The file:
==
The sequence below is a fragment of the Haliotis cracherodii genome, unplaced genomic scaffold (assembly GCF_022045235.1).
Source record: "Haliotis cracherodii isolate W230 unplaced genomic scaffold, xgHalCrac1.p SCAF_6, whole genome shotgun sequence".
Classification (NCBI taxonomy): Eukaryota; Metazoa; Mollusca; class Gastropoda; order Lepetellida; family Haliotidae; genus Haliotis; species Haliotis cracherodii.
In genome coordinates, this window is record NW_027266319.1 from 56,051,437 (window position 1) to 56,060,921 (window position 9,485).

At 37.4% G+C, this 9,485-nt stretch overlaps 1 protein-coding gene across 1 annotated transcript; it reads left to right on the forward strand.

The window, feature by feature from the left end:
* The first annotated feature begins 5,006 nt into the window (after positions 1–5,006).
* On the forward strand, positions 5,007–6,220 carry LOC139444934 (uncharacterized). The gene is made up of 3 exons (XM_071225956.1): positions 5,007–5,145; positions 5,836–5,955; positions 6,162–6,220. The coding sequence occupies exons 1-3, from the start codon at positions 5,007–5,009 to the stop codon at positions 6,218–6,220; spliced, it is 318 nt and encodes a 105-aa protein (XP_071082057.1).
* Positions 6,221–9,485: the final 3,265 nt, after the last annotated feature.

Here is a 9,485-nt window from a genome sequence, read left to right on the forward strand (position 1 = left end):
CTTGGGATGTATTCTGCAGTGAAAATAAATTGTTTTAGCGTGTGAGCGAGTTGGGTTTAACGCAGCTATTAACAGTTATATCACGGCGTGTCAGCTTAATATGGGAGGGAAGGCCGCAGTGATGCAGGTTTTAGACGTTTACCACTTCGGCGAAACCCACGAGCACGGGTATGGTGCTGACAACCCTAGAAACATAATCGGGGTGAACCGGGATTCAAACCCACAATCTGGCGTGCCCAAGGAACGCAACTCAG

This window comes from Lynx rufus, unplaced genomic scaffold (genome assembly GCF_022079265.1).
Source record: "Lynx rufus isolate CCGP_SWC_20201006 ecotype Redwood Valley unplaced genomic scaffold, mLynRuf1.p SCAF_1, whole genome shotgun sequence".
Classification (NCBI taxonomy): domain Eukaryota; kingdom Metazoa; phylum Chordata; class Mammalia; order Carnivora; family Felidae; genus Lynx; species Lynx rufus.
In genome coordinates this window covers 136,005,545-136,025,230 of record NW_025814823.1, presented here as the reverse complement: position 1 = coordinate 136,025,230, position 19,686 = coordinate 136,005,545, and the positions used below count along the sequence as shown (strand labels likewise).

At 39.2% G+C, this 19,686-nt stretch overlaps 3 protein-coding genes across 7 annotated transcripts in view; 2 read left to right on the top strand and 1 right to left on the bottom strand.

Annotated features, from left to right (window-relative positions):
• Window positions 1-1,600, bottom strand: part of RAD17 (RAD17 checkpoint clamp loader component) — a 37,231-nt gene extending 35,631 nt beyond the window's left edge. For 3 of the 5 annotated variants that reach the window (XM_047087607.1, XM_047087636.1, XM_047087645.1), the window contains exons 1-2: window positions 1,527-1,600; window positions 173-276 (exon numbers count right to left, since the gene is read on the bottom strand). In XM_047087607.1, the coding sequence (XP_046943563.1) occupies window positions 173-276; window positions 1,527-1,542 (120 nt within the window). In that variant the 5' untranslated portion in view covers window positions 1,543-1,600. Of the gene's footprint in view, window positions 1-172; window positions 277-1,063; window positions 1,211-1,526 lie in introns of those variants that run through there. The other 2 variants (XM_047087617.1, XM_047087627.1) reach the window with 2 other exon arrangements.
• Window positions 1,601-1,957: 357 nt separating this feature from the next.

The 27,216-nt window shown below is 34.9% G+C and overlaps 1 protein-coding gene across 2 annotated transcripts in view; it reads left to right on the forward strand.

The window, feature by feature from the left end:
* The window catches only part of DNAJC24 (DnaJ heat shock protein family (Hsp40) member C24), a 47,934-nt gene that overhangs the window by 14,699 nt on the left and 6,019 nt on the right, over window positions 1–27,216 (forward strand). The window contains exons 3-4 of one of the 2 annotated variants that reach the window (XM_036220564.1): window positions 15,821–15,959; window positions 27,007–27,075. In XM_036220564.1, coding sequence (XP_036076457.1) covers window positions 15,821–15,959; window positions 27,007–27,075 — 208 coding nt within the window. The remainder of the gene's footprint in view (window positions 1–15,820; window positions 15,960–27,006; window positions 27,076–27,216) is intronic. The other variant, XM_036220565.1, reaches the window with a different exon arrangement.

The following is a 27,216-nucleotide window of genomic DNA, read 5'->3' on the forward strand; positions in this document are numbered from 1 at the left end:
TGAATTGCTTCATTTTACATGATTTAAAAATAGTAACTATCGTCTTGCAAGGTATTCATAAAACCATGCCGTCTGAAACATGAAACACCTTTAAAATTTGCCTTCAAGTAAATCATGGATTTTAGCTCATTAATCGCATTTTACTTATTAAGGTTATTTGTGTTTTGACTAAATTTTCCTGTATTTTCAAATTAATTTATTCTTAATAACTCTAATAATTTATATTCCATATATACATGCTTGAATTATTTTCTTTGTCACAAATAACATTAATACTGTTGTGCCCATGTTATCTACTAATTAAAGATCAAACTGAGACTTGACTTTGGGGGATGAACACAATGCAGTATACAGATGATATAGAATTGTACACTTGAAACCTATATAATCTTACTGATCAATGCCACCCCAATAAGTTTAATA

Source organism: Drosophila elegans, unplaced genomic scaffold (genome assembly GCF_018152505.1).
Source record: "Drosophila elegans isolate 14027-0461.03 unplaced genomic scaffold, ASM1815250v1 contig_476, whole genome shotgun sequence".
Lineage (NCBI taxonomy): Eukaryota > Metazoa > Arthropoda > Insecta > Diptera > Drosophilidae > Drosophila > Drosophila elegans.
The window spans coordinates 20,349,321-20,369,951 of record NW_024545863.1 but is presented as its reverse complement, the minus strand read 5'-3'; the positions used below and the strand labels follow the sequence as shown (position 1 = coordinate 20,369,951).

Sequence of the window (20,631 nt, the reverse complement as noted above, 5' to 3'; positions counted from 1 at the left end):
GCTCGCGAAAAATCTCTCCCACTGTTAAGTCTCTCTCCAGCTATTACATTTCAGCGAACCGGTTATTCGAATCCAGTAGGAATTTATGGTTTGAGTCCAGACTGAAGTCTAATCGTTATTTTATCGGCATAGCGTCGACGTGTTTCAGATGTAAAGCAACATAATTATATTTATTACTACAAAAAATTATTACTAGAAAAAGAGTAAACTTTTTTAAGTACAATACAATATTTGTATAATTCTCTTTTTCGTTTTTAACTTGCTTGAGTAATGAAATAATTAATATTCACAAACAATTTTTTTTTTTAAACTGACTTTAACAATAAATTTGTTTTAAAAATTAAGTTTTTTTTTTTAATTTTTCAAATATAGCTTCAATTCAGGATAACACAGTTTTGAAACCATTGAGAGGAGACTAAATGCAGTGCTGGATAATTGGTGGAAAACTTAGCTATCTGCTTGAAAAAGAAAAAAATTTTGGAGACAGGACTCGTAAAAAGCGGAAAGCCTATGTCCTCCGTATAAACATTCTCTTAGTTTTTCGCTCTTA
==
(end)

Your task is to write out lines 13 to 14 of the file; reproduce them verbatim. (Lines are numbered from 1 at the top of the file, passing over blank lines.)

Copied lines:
Source record: "Lynx rufus isolate CCGP_SWC_20201006 ecotype Redwood Valley unplaced genomic scaffold, mLynRuf1.p SCAF_1, whole genome shotgun sequence".
Classification (NCBI taxonomy): domain Eukaryota; kingdom Metazoa; phylum Chordata; class Mammalia; order Carnivora; family Felidae; genus Lynx; species Lynx rufus.